Archive for the ‘connected learning’ Category

Families have succeeded where schools have failed

October 13, 2020

As English schools receive children back after the Summer break, for schooling in a time of pandemic, one feature of schooling in the last six months needs to be reflected on.

When the pandemic lockdown happened schools transitioned to online education, some very successfully, most less so. There has been much comment about what schools have or have not been achieving. There has been concern about the quality of education children have been receiving, and their well-being. There has been discussion of the difficulties for parents of combining home working with home education. And there have been calls to help children whose families cannot afford computers and internet access. But almost no comment has reached me about how quickly and seamlessly the majority of young people, of primary school age as well as secondary, were able to connect with whatever their school was providing.

This was possible because in the last few years families have seen the need for their children to become digitally connected. The equipment has been bought, connectivity acquired, ground rules set and the inevitable issues resolved, so that the majority of young people have become part of the digital connected world.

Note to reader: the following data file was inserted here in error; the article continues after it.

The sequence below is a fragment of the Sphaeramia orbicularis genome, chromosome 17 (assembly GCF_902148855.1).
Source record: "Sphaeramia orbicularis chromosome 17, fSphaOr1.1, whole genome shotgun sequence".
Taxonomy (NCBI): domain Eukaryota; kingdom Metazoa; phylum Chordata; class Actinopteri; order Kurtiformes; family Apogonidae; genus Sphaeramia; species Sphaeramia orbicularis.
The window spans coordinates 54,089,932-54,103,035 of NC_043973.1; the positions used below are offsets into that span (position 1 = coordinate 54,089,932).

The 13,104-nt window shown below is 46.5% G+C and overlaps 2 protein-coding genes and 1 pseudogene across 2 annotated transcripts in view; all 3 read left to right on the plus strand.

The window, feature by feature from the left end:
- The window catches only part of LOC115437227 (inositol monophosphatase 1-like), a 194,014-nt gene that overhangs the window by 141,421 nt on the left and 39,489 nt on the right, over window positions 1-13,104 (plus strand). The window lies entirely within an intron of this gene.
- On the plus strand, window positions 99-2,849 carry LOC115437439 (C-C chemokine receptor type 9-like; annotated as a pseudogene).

Though schools have tinkered at the edges of enabling young people to use online, only a very few have worked to enable young people to have their own devices and to use them for learning. More common has been the banning of young people’s mobile phones, with lessons making use of the connected world being few and far between. For the last 10 years, as smartphones and tablets have become a natural part of how our society operates, the government has done nothing to help children become connected at home. And beyond the odd homework requiring research on the internet home connection has been a peripheral matter for most schools as well.

But when online connection suddenly became the only way some form of schooling could happen, government and schools expected families to arrange this connection. Without any expression of surprise or thanks when families did precisely that without hesitation or complaint.

It is a massive failure of the current generation of politicians and policy makers, and the majority of school leaders, to recognise that personal connection and devices are as important to young people as they are for the rest of the population. And absolutely key tools whenever it is necessary to learn anything.

The pandemic has exposed this failure.

Will schools now recognise that being personally connected must be a natural part of learning, to be used immediately as and when required?